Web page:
World Cup 2014: For Bedford's 20,000 Italian residents, Saturday can't come soon enough
Paul Gallagher is a reporter for the Independent and Independent on Sunday having joined the group in 2012. He has previously worked for the European Voice, Daily Mirror and the Observer and been based in Brussels, Belfast, Tokyo and London.
Friday 13 June 2014
Italian heritage runs deep in Bedford – more so than anywhere else in the UK. The first immigrants arrived here in 1951, having been invited by the Marston Valley Brick Company to help rebuild Britain after the war. Bedford’s iron works was another reason for groups of 50, then 100, to come from the regions of Abruzzo, Campania and Sicily among others to settle down and spread their roots.
Today the Italian influence can be seen and felt all over Bedford with almost 30 per cent of the 80,000 people in the county town of Italian descent – so whenever England plays Italy the atmosphere is electric. The difference now is that whereas Italy is usually one of the favourites for the World Cup, they go into this tournament as outsiders.
“We’re not as strong as we used to be,” says Alessandro Sansevero, who with wife Patrizia runs the Foods of Italy delicatessen in the Castle Road area of town. “I think England will score first then, with about 20 minutes left, Italy will start realising they have to play and equalise. It’s a draw for me. I think we’ll progress through the group stage but after that it’s anyone’s chance.”
His parents, Alessandro Sr and Cristina, arrived in Bedford as teenagers within the space of a few months in 1958. Now married for 53 years, they still help out at the family business now cared for by the next generation.
“Italian values, language and culture are very important to me,” says Alessandro, 37, “but I was born and raised here and England will always be my home and has given us lots of opportunities and you should not lose sight of that.”
Chefs Antonio Troise, 28, and Franceso Montella, 27, are among the newest Italians to make Bedford their home having moved from Naples in the last few months to begin work at The Sharnbrook Hotel on the outskirts of town. With little work available in Italy, they typify a young generation looking abroad for opportunities.
Fellow chef Simone Murru, 30, from Sardinia, said Bedford feels like a home from home. “I had no idea there were so many Italians here,” he added, buoyed with confidence and predicting a 2-0 Andrea Pirlo inspired victory.
The trio are often overheard by colleagues chatting away about Italy’s chances with their senior chef Vittorio Capuano, 59. The quartet will be working together tonight and no doubt have a radio on to keep up with the game’s developments. Customers may get a clue as to who has scored depending on the roar behind the kitchen doors.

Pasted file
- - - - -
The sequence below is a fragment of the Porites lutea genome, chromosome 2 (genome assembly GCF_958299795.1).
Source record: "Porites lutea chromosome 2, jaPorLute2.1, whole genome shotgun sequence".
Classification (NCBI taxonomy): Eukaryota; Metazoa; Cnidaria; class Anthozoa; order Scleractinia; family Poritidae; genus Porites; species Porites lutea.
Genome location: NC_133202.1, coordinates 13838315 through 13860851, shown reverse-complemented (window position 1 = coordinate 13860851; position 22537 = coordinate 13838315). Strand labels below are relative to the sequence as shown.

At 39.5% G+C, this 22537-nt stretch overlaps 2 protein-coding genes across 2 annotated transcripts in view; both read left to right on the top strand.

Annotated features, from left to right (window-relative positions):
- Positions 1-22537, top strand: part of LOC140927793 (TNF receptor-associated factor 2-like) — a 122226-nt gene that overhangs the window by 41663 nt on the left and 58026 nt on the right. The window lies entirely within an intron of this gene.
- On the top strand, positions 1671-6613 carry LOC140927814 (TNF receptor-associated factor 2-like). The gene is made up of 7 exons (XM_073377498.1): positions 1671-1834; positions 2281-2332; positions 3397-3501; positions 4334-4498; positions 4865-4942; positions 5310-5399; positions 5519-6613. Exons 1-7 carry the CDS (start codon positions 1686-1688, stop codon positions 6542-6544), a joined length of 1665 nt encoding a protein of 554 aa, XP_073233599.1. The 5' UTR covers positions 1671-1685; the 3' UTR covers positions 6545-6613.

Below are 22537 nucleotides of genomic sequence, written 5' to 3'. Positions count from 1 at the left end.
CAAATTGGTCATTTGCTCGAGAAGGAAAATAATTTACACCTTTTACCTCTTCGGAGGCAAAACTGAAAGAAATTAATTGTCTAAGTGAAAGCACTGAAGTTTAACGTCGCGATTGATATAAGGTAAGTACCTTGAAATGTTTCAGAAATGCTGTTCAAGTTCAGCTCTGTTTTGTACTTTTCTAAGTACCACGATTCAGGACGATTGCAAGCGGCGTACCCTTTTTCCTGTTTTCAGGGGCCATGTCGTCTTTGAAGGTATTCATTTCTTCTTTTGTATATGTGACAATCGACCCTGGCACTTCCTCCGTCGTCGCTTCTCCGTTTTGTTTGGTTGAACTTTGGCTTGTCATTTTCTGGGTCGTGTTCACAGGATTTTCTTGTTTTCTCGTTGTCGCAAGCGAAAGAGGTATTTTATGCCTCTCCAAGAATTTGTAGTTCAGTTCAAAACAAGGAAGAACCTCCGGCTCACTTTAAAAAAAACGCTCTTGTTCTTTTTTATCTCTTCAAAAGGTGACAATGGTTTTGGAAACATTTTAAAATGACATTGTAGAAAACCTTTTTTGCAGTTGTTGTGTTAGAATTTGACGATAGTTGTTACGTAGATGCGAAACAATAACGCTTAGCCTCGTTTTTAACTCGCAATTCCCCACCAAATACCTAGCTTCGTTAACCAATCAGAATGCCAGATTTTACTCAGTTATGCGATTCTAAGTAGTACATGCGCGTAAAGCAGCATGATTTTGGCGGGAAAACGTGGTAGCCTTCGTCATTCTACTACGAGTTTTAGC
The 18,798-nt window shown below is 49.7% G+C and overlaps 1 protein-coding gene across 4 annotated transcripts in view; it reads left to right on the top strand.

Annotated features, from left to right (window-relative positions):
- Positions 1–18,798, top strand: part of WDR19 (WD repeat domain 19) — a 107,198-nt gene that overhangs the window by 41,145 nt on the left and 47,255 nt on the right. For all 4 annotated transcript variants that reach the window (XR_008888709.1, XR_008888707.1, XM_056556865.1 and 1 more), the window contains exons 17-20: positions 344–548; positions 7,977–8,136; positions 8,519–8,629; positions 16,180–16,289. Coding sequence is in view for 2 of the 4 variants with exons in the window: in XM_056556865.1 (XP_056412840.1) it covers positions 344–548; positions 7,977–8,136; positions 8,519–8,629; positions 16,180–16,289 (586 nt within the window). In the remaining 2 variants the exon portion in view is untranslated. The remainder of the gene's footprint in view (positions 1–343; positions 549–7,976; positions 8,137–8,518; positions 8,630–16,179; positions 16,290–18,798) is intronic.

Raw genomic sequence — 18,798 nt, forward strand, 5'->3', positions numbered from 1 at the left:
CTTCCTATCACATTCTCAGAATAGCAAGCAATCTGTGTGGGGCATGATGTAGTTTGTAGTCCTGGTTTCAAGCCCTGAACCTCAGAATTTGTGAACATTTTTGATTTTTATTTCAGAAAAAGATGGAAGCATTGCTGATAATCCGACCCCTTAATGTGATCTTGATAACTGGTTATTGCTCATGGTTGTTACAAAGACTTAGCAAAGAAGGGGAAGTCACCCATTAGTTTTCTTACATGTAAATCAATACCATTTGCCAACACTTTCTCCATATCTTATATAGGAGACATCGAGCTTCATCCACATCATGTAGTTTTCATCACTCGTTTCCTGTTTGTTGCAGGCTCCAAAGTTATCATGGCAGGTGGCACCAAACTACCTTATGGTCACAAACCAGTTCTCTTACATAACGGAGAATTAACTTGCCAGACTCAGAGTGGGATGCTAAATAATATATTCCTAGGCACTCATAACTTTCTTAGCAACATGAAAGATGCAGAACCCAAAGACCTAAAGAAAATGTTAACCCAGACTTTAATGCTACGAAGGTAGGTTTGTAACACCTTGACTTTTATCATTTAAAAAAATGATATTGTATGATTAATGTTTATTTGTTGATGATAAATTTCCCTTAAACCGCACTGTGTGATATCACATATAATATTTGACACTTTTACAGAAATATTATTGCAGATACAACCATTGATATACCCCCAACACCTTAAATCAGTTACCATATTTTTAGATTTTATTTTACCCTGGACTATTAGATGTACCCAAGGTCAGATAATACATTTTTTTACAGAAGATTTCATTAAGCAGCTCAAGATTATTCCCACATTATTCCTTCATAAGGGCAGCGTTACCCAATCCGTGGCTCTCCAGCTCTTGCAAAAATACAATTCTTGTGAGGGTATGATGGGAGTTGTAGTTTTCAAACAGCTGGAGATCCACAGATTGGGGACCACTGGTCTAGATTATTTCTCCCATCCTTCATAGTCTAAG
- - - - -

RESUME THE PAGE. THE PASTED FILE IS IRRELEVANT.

Sharnbrook owner Giuseppe Ciampi hails from Avelino and came to Bedfordshire in 1970 to work for London Brick in Stewartby. He and wife Angela fulfilled their ambitions to open their own business, a delicatessen, in 1981 before expanding over the last three decades.
Their eldest son Ciro, a third generation Anglo-Italian and hotel manager, said Bedford’s Italian heritage was coming full circle.
He said: “It’s a very similar situation to after the war when more and more young people arrived looking for work. Bedford is a magnet because of its Italian heritage. The prospect of living in a town where Italians have already rooted themselves successfully is an attraction in itself.”
Created in 2009, a bronze sculpture between the bus and police station in the centre of Bedford depicts the struggle of the Italian migrants. The nearby St Francesca Cabrini Italian church was financed by the wages from the first arrivals in the 1950s and became a centrepoint for the community.
Although many of the next generations have moved away from the centre to surrounding neighbourhoods or villages to have their own families, one thing never changes: their loyalty to the Azzurri. Should they repeat their Euro 2012 quarter-final victory over England tonight Bedford will once again be serenaded by the sounds of hundreds of fans driving through town, flags raised and horns blaring.
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